Urban nature in a time of crisis: recreational use of green space increases during the COVID-19 outbreak in Oslo, Norway
Peer reviewed, Journal article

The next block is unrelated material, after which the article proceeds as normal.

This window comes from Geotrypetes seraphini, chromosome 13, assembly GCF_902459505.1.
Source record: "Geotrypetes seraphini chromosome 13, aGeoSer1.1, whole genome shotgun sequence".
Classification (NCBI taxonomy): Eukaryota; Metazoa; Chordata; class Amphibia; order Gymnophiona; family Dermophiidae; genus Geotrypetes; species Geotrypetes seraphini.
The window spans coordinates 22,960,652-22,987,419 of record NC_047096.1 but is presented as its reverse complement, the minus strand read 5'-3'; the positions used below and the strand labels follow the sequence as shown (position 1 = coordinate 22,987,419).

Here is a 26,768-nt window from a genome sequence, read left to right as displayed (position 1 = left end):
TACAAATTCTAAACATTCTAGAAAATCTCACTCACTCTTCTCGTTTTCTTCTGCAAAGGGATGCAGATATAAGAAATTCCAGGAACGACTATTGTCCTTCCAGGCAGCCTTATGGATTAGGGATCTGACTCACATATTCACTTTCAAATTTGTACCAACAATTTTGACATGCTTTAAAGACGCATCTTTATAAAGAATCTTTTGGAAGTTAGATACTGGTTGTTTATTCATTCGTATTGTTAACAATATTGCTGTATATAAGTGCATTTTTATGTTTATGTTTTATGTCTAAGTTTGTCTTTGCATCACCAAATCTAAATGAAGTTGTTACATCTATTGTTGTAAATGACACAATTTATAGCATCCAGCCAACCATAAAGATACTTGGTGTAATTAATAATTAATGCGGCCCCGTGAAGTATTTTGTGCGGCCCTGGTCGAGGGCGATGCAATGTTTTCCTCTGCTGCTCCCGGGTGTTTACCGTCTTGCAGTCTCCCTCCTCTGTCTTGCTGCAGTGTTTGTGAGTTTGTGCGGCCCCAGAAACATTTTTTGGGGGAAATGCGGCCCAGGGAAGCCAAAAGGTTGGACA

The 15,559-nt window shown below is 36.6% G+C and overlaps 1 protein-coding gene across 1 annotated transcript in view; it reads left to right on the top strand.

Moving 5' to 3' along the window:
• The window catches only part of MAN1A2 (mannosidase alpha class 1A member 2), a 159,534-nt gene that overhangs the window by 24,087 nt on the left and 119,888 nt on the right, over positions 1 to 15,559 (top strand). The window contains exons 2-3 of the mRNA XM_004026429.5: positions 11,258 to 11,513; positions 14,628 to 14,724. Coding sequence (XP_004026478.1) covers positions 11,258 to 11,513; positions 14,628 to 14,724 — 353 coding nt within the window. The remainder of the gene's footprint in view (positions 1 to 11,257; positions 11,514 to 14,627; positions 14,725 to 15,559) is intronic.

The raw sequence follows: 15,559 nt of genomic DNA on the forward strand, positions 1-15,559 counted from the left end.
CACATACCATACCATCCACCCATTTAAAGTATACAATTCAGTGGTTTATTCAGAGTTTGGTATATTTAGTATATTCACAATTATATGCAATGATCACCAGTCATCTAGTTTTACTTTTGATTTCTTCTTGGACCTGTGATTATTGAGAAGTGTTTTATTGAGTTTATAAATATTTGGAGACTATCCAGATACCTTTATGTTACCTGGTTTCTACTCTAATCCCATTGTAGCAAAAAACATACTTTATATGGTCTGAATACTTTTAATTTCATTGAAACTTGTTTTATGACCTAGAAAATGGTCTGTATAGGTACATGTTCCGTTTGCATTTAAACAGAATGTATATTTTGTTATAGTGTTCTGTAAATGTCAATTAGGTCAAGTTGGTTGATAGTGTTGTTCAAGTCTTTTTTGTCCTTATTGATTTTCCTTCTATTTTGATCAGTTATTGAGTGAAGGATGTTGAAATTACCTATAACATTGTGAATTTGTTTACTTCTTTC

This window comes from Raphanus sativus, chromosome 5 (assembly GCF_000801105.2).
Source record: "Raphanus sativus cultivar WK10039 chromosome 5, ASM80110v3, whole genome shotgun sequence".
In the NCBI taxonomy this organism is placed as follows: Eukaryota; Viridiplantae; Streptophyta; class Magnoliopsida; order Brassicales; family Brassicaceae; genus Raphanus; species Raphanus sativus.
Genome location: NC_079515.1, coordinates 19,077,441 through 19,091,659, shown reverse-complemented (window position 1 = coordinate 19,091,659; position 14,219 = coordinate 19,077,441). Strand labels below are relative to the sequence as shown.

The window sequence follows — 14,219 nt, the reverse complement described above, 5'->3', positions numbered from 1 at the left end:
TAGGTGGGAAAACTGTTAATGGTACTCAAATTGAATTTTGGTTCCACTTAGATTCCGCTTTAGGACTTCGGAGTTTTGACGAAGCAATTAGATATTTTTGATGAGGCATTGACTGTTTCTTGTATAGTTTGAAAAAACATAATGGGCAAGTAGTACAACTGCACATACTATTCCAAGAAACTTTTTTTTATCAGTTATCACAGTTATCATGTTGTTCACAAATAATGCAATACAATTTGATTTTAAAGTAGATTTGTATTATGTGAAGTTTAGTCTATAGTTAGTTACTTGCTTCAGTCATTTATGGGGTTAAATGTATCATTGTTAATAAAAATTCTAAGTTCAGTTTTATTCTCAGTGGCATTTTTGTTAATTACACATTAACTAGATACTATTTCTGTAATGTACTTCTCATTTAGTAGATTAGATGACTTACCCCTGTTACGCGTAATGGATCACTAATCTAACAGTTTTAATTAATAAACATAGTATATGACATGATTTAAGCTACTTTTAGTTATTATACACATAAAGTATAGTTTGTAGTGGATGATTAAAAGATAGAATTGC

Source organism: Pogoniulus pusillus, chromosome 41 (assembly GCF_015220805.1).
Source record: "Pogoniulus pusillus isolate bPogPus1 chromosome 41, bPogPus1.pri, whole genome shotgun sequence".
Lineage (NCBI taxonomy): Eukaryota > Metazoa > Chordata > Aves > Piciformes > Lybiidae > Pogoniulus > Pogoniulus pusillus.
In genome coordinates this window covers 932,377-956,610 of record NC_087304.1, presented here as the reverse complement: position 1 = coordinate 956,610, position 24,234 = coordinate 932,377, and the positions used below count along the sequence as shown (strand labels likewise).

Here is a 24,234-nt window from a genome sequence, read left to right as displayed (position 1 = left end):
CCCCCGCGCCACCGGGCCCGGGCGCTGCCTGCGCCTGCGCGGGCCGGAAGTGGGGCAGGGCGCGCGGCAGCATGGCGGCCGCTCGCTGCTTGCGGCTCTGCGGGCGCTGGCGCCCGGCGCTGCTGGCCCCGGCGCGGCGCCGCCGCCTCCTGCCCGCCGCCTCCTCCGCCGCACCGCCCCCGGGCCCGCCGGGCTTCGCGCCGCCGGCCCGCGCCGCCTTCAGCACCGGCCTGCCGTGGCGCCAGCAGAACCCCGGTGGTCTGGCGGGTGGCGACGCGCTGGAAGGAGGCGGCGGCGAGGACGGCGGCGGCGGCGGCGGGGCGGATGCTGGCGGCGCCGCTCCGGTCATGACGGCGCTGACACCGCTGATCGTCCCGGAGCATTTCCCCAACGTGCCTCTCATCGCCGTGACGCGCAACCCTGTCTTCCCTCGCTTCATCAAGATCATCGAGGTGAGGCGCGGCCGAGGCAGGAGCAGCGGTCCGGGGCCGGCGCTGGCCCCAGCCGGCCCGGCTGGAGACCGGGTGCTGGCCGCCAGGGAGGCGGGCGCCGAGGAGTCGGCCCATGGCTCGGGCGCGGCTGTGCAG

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The global response to the COVID-19 pandemic has brought with it significant changes to human mobility patterns and working environments. We aimed to explore how social distancing measures affected recreational use of urban green space during the partial lockdown in Oslo, Norway. Mobile tracking data from thousands of recreationists were used to analyze high resolution spatio-temporal changes in activity. We estimated that outdoor recreational activity increased by 291% during lockdown relative to a 3 yr average for the same days. This increase was significantly greater than expected after adjusting for the prevailing weather and time of year and equates to approx. 86 000 extra activities per day over the municipality (population of 690 000). Both pedestrians (walking, running, hiking) and cyclists appeared to intensify activity on trails with higher greenviews and tree canopy cover, but with differences in response modulated by trail accessibility and social distancing preferences. The magnitude of increase was positively associated with trail remoteness, suggesting that green spaces facilitated social distancing and indirectly mitigated the spread of COVID-19. Finally, pedestrian activity increased in city parks, peri-urban forest, as well as protected areas, highlighting the importance of access to green open spaces that are interwoven within the built-up matrix. These findings shed new light on the value of urban nature as resilience infrastructure during a time of crisis. The current pandemic also reveals some important dilemmas we might face regarding green justice on the path towards urban planning for future sustainable cities.